Inside Dental Technology
October 2011, Volume 2, Issue 9
Published by AEGIS Communications
Removable Restorations to Address Larger Vertical Dimension
A CAD/CAM approach yields superior results and customer satisfaction.
By Timothy Wright, DDS; Kristi Gregory, CDT; and Veeraraghavan Sundar, PhD, MBA
Implant-supported overdentures intended to replace lost dentition are a proven concept in modern prosthodontics1. The use of implant-supported overdentures to rehabilitate edentulous arches result in restored patient esthetics, phonetics, and function as well as improved patient quality of life.2 Implant-supported fixed-removable supra-structures offer enhanced denture retention.3 This case report describes a mandibular implant-supported overdenture fabricated with CAD/CAM technology to help address a case in which a large vertical dimension of occlusion (VDO) was combined with a flat ridge in an older patient.
The female patient was in her 60s with a satisfactory medical history and maintained an active lifestyle and a positive disposition. However, probably as a result of a life spent in a region without water fluoridation, her dental history was complicated. She was edentulous in the maxilla, which had been restored with a tissue-supported denture. She presented with canine-to-canine dentition in the mandible. However, extensive recurrent caries gave a poor prognosis. Most restorative options would essentially be a rearguard action to delay inevitable edentulism. Interestingly, the soft-tissue condition was promising, and her bone health, as determined by palpitation and radiography, was very good. Upper lip support was necessary, and the patient was interested in enhanced esthetics as well (Figure 1 and Figure 2).
It is important to recognize that a patient presenting without implants may be considered for other options that may enhance fit, retention, and function. These include:
- The use of denture adhesives4
- Relining/rebasing an existing prosthesis5
- Recreating the prostheses for enhanced fit6
- Better clinical practice including any and all of the above options, starting with better impression techniques, and the construction of properly extended dentures with satisfactory occlusion.7
The clinician should weigh the risks and benefits of each option before deciding a treatment plan. These and other options were discussed with the patient, including the possibility of restorations with crown lengthening and endodontia to preserve existing teeth. Following the McGill consensus referenced above, implant-supported overdentures presented a viable and premium option. The patient consented to this treatment after reviewing the alternatives. The treatment plan was presented to the patient and assent was obtained.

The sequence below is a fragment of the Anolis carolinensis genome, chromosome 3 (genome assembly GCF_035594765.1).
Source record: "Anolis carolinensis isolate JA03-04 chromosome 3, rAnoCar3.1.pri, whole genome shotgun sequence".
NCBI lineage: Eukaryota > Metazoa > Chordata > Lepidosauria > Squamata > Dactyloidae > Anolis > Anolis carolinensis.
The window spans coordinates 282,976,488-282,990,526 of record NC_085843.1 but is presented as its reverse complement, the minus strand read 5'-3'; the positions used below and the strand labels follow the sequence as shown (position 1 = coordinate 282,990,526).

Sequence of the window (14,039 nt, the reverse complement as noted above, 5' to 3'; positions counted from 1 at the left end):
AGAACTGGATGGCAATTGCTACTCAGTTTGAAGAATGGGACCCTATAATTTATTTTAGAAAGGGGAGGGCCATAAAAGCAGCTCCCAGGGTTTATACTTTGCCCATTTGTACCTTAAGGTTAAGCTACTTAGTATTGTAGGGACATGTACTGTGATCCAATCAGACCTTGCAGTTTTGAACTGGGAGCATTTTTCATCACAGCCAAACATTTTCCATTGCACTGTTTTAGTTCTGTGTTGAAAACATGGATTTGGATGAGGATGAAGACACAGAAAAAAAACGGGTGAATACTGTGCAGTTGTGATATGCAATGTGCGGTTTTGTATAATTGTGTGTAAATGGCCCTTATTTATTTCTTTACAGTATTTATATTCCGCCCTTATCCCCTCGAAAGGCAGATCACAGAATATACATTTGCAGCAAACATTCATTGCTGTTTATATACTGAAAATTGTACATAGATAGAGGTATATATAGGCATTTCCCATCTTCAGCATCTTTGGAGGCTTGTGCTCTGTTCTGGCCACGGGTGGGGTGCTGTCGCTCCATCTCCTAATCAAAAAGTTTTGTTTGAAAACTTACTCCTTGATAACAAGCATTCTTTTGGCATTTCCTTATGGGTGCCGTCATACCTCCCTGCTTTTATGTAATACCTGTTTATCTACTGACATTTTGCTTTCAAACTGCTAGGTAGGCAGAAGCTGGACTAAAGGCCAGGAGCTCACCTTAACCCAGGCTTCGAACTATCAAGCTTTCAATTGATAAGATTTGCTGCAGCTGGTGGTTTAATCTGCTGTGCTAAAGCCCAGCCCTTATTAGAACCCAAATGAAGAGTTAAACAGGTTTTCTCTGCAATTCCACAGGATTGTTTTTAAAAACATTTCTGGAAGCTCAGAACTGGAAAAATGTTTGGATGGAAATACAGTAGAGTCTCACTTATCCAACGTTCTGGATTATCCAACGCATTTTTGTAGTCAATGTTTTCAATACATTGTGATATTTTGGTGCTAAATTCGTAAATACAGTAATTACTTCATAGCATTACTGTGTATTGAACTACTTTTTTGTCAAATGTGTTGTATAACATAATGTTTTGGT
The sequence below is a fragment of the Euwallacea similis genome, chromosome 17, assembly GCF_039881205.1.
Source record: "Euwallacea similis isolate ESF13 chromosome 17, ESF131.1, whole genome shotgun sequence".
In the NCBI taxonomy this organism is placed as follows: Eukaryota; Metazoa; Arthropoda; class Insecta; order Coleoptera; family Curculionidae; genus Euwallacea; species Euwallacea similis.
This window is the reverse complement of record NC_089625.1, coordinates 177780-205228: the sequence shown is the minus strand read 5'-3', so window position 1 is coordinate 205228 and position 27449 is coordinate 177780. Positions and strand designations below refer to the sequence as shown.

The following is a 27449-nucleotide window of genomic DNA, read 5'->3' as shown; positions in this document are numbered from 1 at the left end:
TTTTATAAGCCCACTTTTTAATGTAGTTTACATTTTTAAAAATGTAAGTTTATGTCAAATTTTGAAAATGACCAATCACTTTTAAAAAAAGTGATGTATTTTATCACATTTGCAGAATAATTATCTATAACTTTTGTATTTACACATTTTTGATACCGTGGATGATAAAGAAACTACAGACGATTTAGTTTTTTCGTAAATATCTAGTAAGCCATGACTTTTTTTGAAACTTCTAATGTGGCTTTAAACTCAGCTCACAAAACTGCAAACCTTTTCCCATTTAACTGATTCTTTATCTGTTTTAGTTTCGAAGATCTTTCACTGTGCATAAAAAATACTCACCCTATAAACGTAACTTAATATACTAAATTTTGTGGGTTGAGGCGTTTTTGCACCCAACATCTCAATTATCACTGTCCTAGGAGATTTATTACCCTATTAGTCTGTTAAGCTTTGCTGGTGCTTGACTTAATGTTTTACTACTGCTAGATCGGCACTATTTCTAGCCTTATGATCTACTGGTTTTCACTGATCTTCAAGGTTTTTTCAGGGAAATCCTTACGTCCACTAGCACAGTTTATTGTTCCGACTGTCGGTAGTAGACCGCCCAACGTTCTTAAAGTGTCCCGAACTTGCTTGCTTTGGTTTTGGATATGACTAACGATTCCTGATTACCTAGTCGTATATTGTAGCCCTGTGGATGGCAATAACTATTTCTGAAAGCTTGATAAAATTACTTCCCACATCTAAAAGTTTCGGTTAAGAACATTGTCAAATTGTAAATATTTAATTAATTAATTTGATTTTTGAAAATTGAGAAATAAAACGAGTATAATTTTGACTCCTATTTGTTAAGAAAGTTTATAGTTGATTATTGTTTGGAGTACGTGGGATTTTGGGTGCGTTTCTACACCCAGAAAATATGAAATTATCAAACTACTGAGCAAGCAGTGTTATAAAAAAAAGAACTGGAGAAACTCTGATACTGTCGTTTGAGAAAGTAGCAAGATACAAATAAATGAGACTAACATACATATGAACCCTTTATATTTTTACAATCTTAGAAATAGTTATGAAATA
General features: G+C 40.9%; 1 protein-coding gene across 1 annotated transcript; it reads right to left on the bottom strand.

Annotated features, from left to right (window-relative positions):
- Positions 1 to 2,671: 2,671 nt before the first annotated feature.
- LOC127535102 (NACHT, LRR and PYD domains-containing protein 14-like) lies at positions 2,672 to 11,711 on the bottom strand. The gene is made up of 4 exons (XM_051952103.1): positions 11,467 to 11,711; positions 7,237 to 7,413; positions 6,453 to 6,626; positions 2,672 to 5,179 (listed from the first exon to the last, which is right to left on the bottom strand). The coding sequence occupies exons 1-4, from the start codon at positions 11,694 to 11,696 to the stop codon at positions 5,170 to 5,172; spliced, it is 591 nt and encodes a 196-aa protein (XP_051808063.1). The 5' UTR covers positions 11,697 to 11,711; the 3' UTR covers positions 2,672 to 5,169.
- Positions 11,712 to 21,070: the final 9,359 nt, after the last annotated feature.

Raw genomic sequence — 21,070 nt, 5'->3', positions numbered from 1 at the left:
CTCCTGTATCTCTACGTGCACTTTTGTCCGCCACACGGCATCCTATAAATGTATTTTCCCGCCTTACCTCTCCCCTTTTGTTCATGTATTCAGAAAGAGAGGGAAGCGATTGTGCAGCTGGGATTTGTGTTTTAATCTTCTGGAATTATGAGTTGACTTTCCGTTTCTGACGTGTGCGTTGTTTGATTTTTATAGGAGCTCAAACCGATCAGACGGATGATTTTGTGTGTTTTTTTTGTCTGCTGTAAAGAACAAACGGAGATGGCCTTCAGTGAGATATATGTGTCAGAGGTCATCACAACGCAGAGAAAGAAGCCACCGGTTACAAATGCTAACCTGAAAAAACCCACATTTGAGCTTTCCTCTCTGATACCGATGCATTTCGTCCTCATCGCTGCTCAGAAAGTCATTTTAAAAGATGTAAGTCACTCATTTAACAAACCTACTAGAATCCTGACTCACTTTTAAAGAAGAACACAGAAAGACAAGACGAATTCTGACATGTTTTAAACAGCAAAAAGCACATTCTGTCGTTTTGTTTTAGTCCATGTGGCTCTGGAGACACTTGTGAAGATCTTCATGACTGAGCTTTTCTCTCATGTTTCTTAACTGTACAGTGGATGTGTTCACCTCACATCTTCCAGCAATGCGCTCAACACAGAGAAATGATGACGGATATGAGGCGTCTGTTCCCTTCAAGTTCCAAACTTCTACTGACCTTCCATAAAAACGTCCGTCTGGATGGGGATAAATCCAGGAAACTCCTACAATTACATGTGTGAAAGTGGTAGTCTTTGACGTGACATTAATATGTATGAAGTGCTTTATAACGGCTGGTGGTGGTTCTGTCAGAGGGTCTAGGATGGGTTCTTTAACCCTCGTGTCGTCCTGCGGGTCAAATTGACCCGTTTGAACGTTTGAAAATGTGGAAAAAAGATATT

Four implants were placed in the mandible by the attendant surgeon in the approximate positions of teeth Nos. 20, 22, 27, and 28. These 4.3-mm diameter implants featured a modified surface and tri-channel design for promotion of stability (Replace Select, Nobel Biocare, www.nobelbiocare.com). Surgery was uneventful, and was followed by the placement of healing caps and a healing period of 2 months (Figure 3). The patient wore an interim denture in this period. At the same time, the maxilla was freshly restored, following the Brewer technique but with up-to-date visible-light-cured materials (Eclipse, DENTSPLY Trubyte, www.prosthetics.dentsply.com) (Figure 4). The contour regions were created out of high-impact strength, laboratory-processed acrylic, and wear-resistant esthetic teeth (Lucitone 199, Portrait IPN, DENTSPLY Trubyte).
Initial Clinical and Laboratory Processing
A satisfactory response was obtained with esthetics, phonetics, and functional evaluation, using the tissue-supported upper denture and the trial lower denture. Evaluation post-placement revealed what would become the primary restorative challenge in this case. The patient had very good bone structure. However, the ridge condition was relatively flat. In addition, the extraction and placement of implants presented a large inter-ridge space to restore, as expected (Figure 5 and Figure 6). The space would be restored with the aid of a CAD/CAM-milled implant supra-structure.